Behind the Scenes of the Sticker Market with Sean O’Brien


I had a chance to speak to the co-founder of TextPride, Sean O’Brien, this past week about the “Sticker Market” for mobile messaging apps. In case you don’t know mobile messenger “Sticker Packs” have been hugely popular in Asian countries bringing tons of revenue to mobile messaging apps like Line and Kik. Now BlackBerry is pinning one of their BBM monetization goals on selling sticker packs in the BBM Shop which has perked my interest. Sticker packs offer a way for BlackBerry to make money on BBM while providing more functionality and not shoving advertising in our faces.


Sean gave me some great insight into how the sticker market works. At TextPride they partner with many brands like Pixar for Frozen and Toy Story stickers and make them available to mobile messengers by simplifying the licensing for companies like BlackBerry. They enter into the licensing partnerships for BlackBerry and take their cut along the way by providing messaging apps a simple way to monetize content that is non-intrusive. They have deals with companies ranging from BBM to Viber and Kik, 30+ in total, to bring stickers from 280+ characters and properties to the masses.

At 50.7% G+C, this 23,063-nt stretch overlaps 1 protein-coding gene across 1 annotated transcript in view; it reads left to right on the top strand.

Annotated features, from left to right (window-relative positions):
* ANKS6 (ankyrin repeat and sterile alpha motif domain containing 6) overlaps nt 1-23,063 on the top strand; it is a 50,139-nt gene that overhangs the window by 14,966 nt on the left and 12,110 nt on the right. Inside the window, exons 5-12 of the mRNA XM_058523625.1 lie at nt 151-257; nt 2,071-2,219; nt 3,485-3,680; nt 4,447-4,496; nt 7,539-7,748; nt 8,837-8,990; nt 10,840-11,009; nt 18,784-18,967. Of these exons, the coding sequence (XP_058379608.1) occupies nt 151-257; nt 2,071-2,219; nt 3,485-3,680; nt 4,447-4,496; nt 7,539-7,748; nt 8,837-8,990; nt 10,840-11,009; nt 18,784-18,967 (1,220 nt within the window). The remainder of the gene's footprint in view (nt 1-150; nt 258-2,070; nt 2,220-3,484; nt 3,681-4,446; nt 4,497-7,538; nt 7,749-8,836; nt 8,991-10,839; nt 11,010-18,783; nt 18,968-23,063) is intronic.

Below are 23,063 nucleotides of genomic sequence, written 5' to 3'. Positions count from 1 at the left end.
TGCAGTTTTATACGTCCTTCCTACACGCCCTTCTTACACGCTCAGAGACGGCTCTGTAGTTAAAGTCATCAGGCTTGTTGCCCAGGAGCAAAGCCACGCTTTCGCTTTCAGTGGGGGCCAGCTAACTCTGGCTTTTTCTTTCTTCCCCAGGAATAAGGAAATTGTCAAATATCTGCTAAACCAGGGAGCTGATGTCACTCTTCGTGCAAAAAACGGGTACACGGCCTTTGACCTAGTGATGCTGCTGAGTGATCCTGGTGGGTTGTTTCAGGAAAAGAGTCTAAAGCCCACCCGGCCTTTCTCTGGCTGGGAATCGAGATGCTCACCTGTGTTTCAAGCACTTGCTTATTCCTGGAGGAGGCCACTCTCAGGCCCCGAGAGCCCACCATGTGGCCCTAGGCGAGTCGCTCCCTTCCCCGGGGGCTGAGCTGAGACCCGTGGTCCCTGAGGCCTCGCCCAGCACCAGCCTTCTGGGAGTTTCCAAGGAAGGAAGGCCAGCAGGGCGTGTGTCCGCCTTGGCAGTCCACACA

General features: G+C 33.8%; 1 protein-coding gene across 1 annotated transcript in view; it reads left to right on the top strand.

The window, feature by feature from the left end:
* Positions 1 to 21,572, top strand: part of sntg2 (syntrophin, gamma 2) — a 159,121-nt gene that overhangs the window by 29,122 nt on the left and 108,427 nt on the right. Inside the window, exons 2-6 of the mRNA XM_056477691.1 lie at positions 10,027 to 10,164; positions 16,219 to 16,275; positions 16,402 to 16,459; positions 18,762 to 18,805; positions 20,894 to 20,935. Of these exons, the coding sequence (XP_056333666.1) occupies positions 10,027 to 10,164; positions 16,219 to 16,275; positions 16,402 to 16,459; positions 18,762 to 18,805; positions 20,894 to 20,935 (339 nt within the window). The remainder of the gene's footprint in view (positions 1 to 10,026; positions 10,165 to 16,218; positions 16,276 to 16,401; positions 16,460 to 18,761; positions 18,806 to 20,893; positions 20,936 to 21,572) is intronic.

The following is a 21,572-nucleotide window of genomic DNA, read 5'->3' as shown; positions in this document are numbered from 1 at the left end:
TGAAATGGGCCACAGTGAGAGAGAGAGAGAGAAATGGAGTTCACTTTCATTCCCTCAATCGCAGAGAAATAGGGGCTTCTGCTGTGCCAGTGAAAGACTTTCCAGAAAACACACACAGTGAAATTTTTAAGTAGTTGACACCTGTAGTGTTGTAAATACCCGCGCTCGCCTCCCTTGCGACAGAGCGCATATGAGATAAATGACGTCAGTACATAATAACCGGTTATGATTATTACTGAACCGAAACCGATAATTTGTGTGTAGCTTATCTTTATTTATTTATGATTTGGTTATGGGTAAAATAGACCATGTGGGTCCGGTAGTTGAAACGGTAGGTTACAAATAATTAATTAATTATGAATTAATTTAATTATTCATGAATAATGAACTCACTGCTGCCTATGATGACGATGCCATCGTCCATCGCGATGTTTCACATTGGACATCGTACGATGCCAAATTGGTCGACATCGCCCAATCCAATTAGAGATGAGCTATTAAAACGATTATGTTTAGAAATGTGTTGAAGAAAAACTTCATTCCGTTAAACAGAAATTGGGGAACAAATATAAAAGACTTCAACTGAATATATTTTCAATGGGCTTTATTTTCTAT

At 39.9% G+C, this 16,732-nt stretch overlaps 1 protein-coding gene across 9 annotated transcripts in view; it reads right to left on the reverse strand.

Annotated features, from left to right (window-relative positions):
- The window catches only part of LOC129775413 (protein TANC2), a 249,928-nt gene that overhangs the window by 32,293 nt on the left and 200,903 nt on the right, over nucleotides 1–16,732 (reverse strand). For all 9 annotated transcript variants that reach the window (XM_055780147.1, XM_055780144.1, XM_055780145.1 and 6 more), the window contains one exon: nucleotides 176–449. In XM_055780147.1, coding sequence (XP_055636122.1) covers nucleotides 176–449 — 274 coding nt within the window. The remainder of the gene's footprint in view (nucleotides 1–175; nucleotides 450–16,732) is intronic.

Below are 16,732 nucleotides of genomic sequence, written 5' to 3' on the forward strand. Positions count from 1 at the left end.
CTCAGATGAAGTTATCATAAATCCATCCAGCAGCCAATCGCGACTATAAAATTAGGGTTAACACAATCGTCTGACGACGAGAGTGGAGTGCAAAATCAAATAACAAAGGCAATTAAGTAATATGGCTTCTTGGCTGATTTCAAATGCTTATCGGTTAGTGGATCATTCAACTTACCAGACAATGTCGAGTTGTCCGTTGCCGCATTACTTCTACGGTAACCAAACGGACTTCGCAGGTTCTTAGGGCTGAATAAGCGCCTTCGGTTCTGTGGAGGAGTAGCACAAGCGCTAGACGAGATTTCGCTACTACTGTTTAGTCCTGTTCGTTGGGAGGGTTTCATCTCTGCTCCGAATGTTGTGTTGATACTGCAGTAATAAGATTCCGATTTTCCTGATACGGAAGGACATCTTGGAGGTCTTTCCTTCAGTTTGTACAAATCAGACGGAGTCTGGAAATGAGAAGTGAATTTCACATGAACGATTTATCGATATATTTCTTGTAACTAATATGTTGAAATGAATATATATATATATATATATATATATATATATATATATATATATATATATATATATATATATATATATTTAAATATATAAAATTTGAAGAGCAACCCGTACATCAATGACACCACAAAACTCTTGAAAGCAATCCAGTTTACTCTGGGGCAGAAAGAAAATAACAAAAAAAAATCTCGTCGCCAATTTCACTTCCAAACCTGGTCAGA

Personally I am still warming up to the sticker fad but Sean explained a simple draw for the product. They found that the base of sticker packs is showing emotions and the most popular sticker packs show expressions that are hard to put into words. He related a story of one woman who told him it was impossible to stay mad with her boyfriend when he sends here a certain type of “cute” bunny sticker. The best selling stickers seem to support that by having a whole range of emotions and a large selection of personalization options. Its a combination of wanting to have the “unique” sticker to showcase your personality along with wanting the stickers you friends have.

What I found most interesting is that TextPride actually curates and changes up the stickers based on the demographic of the messaging client it is being sold for. For example, the same Popeye sticker pack would be different on BBM and Kik. This is all based on them finding how different messaging apps are used for different reasons.

I asked Sean where he thinks Stickers (together with BBM stickers) are headed in the future and he thinks they are very tied to the exploding mobile messaging market. Stickers are a solution that helps these free mobile messaging platforms make a profit on their free service while offering personalization. I think there is going to be some interesting movement here with brands using stickers as a money maker along with a way to promote their brands while making them part of the conversation.

What do you think about stickers?

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